If the police don’t read someone their Miranda rights when arresting them, the officers will violate the person’s constitutional rights. Any statements the suspect makes would not likely be admissible in a Florida court. While many have a general idea about Miranda rights, they might not understand when they go into effect. So, suspects could mistakenly incriminate themselves.
Miranda rights and arrests
When the police place someone under arrest, they must read the Miranda rights to allow the individual the chance to invoke their Fifth Amendment rights. A suspect has a right to remain silent and avoid making any statements that would incriminate them. They might not know this until after the police read Miranda rights to them.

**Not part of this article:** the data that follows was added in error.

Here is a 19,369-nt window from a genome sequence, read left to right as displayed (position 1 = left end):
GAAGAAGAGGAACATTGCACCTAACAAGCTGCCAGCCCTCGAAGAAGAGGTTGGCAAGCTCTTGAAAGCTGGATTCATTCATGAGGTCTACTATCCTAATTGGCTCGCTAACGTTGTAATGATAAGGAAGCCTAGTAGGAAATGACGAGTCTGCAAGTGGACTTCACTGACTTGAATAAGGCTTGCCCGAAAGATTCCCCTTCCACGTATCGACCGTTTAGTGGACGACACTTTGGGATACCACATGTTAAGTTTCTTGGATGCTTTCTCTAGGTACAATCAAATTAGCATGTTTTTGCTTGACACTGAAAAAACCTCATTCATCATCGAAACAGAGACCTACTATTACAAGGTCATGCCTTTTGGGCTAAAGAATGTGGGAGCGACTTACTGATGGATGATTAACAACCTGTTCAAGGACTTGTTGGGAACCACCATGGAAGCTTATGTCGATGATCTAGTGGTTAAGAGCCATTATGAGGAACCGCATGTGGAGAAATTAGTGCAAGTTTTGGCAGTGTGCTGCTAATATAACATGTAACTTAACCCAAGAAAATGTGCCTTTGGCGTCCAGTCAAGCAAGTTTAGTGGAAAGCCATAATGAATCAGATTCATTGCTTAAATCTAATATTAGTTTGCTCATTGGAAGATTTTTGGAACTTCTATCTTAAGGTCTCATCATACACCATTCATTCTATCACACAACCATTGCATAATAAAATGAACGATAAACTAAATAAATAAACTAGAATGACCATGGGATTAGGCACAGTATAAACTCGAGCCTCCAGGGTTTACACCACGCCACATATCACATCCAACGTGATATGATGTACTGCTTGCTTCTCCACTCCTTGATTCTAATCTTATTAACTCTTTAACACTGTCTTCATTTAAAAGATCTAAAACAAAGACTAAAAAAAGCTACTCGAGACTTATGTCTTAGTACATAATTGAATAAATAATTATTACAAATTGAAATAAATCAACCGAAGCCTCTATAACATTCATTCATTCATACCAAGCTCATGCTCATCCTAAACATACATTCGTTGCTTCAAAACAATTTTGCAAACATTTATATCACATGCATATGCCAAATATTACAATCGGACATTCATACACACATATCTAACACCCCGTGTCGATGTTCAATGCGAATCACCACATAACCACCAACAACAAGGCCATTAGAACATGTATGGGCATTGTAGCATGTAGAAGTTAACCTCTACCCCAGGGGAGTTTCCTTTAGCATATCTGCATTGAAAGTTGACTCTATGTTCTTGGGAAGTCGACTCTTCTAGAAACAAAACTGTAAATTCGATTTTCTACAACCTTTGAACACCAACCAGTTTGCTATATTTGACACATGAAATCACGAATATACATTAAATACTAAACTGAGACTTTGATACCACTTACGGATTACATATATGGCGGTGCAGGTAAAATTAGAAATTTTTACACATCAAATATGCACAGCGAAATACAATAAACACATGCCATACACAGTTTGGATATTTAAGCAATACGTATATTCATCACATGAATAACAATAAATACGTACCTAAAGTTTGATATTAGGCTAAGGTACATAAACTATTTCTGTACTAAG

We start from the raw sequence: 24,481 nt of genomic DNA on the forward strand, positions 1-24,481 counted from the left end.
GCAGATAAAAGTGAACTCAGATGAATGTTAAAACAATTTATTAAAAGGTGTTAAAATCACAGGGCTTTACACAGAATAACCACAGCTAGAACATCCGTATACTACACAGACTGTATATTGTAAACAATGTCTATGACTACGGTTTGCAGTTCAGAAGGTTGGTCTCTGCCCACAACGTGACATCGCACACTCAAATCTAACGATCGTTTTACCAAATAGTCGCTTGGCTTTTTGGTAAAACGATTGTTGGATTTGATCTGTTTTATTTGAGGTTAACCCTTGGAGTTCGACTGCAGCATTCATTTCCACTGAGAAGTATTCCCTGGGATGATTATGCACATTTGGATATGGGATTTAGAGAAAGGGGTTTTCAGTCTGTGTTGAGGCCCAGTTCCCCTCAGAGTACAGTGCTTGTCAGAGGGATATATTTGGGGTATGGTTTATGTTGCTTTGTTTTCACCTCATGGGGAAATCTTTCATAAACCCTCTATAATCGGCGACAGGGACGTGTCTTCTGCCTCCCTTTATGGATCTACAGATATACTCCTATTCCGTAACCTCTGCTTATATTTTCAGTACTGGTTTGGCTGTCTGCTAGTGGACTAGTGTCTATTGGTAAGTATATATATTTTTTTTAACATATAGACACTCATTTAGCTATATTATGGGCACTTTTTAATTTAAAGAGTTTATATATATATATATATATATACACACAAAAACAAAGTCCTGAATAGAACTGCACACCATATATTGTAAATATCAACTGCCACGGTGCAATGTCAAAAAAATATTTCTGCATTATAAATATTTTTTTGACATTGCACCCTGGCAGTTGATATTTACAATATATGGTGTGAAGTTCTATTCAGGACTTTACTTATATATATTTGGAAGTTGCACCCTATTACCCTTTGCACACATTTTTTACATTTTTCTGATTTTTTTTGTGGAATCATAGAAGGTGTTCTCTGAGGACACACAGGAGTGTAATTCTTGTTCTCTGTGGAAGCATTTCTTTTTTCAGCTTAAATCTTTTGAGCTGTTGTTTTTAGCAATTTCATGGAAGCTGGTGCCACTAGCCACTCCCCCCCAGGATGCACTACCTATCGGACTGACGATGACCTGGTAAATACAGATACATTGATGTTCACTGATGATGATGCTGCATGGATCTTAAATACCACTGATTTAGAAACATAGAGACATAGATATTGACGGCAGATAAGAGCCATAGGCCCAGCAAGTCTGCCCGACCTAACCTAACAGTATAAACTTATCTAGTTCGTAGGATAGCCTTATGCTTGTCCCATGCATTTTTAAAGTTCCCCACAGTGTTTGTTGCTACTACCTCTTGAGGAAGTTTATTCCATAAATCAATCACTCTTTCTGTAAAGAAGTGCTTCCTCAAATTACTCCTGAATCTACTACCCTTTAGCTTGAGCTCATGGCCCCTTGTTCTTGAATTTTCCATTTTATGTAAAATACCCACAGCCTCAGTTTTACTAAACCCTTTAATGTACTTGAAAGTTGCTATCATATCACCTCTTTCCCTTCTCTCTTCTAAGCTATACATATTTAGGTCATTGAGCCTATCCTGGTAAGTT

The police have no obligation to read Miranda rights before someone goes under arrest. They can question the person at any time, although the questioning is supposed to be voluntary. Unfortunately, a suspect could speak to the police before an arrest and make statements that lead to significant legal troubles.
Making incriminating statements
Invoking the right to remain silent when dealing with law enforcement could prevent the police from procuring statements. Miranda rights note that statements can be used against someone during a criminal prosecution. Taking potential evidence off the table could help a criminal defense.
Having an attorney present during official questioning might be advisable after an arrest. The police could coerce or outright lie to a client to acquire incriminating statements.
If the police do not ensure a suspect understands their Miranda rights, any statements made by the person could become inadmissible. A motion to suppress evidence may also be possible under other circumstances.